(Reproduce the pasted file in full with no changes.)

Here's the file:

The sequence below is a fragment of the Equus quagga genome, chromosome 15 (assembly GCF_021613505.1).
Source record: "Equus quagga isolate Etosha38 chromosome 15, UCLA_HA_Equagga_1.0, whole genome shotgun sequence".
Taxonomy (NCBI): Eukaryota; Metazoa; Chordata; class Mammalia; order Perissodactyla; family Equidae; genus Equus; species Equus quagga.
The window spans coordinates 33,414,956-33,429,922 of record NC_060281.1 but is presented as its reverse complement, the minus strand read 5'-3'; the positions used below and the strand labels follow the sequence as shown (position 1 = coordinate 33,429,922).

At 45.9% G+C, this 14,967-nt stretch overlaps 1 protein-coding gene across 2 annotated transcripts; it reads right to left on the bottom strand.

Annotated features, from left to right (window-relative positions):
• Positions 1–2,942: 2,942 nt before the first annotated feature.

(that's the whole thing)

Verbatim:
The sequence below is a fragment of the Equus quagga genome, chromosome 15 (assembly GCF_021613505.1).
Source record: "Equus quagga isolate Etosha38 chromosome 15, UCLA_HA_Equagga_1.0, whole genome shotgun sequence".
Taxonomy (NCBI): Eukaryota; Metazoa; Chordata; class Mammalia; order Perissodactyla; family Equidae; genus Equus; species Equus quagga.
The window spans coordinates 33,414,956-33,429,922 of record NC_060281.1 but is presented as its reverse complement, the minus strand read 5'-3'; the positions used below and the strand labels follow the sequence as shown (position 1 = coordinate 33,429,922).

At 45.9% G+C, this 14,967-nt stretch overlaps 1 protein-coding gene across 2 annotated transcripts; it reads right to left on the bottom strand.

Annotated features, from left to right (window-relative positions):
• Positions 1–2,942: 2,942 nt before the first annotated feature.